Just in Case: An Easy Reference Guide to Preparing Your Will

Share on facebook
Share on google
Share on twitter
Share on linkedin
last will and testament document

With the current health crisis looming over everyone’s mind, you must have at least thought about how to ensure your family is well-provided for in case the worst happens. Unfortunately, according to a survey of middle-aged and older Americans, people are preparing their estates less with each year.

In a survey of thousands of older Americans in 2017, only 42 percent of the respondents said they’ve prepared a will. The number dropped by a shocking 10 percent in 2020, with only 32 percent of respondents saying they have a will.

Passing away when you’re intestate can have some serious impacts on your family’s future. With the help of an estate planning lawyer, you can avert fiscal loss and familial strife. But you need to be knowledgeable about this process yourself. Use this quick reference guide to ensure are ready should anything unfortunate happen.

1. Take Inventory of Assets

Even if you think you don’t have enough things to justify a will, you may be surprised of what you’ll find when you make a comprehensive inventory of your assets. These assets fall into two categories, tangible and intangible.

Tangible assets include things that can be manipulated physically. The most important tangible assets are your house and any other real estate holdings. Cars and other vehicles, such as boats, come up next. Objects that are valuable, whether because they’re precious or personally significant, also fall into this category.

Intangible assets are things that exist only on paper. These include your insurance policies, any retirement plan accounts, the deed of ownership to a company, or stocks.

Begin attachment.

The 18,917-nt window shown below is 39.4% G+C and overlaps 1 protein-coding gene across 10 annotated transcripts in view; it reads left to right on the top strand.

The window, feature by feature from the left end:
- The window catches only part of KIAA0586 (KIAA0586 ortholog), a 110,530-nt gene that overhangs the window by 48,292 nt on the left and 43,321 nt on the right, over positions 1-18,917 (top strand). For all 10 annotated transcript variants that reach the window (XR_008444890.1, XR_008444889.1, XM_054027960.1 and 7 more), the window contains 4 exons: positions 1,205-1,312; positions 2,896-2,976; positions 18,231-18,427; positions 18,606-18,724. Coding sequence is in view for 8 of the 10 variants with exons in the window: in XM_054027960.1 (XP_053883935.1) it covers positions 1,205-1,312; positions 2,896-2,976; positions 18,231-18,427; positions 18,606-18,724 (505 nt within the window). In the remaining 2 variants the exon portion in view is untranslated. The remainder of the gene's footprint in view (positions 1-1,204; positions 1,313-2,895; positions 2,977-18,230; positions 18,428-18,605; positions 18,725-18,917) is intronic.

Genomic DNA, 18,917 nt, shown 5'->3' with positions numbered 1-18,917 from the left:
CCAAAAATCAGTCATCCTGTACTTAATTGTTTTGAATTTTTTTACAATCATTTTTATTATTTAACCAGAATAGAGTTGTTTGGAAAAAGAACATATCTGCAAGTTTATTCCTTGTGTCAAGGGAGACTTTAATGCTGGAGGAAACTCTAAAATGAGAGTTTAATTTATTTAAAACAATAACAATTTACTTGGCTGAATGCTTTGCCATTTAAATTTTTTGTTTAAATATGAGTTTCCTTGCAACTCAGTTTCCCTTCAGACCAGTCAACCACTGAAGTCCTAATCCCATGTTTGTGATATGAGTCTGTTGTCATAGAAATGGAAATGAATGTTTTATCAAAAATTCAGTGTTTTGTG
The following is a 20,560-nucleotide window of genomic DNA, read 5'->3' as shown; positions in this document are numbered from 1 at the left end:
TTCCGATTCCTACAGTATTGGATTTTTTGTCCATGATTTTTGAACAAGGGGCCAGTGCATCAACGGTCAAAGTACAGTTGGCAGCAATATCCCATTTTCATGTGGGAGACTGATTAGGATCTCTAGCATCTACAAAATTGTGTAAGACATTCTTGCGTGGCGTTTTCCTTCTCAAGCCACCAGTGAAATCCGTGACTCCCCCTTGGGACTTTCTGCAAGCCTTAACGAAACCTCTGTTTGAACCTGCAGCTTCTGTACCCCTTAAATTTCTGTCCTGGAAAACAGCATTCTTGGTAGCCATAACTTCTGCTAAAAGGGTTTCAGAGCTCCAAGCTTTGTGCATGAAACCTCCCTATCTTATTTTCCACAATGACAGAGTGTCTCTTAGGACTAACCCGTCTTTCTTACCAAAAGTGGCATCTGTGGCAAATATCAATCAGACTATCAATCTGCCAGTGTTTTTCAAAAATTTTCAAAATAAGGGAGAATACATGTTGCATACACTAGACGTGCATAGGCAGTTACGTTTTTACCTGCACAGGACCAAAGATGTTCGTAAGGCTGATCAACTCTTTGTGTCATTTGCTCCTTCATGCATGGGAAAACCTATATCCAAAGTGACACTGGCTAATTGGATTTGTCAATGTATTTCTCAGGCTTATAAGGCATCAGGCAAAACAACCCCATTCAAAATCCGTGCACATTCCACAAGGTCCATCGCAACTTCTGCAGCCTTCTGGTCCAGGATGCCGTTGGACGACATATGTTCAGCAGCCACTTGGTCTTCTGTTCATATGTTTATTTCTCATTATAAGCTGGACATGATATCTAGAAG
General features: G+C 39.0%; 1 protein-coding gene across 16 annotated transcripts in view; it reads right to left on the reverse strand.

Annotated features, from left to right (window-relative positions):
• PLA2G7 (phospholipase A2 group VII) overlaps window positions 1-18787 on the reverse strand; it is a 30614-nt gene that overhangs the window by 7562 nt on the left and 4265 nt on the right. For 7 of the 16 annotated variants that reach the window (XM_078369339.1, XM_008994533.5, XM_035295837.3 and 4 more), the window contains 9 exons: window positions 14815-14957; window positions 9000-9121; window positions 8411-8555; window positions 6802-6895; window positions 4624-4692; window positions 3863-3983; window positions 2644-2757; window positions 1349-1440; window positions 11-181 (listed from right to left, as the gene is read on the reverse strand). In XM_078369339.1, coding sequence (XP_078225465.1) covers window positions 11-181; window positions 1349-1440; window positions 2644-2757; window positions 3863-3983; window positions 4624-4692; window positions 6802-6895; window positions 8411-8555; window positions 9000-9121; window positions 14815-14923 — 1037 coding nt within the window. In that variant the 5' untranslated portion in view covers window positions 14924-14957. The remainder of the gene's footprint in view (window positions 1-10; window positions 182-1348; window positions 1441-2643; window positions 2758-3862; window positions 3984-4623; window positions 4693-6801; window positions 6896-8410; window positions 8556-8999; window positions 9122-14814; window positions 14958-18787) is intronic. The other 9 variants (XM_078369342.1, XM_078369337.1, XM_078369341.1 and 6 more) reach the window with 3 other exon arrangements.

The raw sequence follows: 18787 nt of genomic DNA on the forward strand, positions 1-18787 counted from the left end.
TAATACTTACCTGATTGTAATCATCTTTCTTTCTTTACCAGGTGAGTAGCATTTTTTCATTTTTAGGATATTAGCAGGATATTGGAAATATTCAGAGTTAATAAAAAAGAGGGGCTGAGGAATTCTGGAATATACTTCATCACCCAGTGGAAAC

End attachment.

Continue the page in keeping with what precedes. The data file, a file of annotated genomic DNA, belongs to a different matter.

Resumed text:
2. Account Debts and Obligations

Once you are aware of all your assets, it’s equally important to ensure you know all your debts and similar financial obligations. If you don’t have an idea of the extent of your debts, you’ll have a hard time including reasonable provisions for them in your will.

These include mortgages, loans on your home or car, student loans, and personal debts with people you know. Allocating enough of your assets to fulfill these debts and obligations is essential in making sure your family won’t be stuck with them.

3. Plan for Your Family’s Care

Speaking of your family, once you have all your assets and debts neatly compiled, you can now account for how they’re going to be taken care. Calculate their expenditures and see if your assets can cover for them for a reasonable amount of time. This is particularly important if you’re the sole breadwinner.

You should also focus on the well-being of your children when you pass away. Who will be their guardian? Who can act as a backup should your first choice of guardians be unavailable? These are questions you need to decide upon at this stage.

4. Confirm Directives

power of attorney document with silver fountain pen

Finally, your will and estate plan need legal directives. The primary directives usually include the following:

  • Medical care directives account for your medical care should you become incapacitated for some reason and unable to make your own healthcare decisions.
  • Power of attorney entrusts someone with control of managing your finances, signing documents in your name, and other associated powers, should you become unable to do so on your own.
  • Establishing a trust lets you put assets in store for your chosen beneficiaries and bypass probate court when you pass away.

Once you have all your directives in order, it’s time to ask a legal professional to draft your will and notarize them for you. Make sure there are enough copies of your will and relevant documents to ensure your wishes won’t be overlooked should the worse come to pass.

Scroll to Top